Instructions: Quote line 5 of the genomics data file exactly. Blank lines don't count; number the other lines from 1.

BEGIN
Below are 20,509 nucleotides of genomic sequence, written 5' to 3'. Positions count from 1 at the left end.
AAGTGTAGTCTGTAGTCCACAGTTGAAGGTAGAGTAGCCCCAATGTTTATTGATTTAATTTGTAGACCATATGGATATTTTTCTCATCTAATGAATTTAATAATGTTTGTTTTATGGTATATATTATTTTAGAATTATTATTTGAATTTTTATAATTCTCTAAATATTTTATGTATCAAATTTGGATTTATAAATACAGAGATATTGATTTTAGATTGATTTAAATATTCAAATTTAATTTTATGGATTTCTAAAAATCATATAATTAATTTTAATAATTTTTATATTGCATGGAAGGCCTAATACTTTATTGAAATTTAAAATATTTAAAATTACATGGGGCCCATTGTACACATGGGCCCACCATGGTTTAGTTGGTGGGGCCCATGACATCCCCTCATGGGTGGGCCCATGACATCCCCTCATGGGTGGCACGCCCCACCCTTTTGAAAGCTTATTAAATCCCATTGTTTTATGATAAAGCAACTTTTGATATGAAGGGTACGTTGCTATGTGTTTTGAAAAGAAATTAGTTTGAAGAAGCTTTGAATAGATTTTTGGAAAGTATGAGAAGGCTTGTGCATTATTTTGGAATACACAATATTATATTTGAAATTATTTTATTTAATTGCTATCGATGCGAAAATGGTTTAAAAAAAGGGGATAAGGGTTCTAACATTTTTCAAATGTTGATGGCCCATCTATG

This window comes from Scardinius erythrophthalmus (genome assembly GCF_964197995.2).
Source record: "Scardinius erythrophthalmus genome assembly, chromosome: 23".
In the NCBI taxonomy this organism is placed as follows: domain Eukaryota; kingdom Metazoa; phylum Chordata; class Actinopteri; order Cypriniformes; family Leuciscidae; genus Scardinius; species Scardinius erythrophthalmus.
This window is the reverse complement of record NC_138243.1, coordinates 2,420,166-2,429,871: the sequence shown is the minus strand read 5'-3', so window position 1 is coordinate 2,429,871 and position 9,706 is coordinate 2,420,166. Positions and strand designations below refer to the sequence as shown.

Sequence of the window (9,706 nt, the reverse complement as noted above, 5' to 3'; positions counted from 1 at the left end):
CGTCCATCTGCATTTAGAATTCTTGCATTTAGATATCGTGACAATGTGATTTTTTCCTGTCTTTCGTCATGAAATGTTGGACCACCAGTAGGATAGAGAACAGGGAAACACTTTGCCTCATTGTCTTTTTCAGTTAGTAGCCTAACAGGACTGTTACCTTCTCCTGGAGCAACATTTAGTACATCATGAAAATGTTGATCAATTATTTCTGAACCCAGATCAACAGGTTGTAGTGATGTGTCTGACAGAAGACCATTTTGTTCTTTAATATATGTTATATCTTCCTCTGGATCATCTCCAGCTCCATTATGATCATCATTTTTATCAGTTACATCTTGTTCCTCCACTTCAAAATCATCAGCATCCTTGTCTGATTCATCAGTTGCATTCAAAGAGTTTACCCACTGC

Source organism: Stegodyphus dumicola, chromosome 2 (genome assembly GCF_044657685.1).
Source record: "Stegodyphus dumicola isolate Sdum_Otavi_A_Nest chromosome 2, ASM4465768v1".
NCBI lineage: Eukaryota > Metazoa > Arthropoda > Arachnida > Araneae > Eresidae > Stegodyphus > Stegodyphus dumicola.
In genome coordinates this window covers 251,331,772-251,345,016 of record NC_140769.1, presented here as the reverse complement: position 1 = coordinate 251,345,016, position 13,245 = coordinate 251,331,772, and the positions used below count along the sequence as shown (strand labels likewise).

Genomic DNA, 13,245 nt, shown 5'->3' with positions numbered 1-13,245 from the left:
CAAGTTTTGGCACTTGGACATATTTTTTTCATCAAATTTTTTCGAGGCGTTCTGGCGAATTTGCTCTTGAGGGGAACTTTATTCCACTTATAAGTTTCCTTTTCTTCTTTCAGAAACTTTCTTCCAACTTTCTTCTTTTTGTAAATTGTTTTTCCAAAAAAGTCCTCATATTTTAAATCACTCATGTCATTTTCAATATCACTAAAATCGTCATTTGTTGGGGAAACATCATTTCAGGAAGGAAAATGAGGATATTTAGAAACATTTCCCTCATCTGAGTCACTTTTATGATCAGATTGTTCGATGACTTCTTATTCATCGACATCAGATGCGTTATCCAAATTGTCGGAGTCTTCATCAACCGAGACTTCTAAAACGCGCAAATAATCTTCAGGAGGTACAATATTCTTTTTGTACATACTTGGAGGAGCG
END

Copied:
In the NCBI taxonomy this organism is placed as follows: domain Eukaryota; kingdom Metazoa; phylum Chordata; class Actinopteri; order Cypriniformes; family Leuciscidae; genus Scardinius; species Scardinius erythrophthalmus.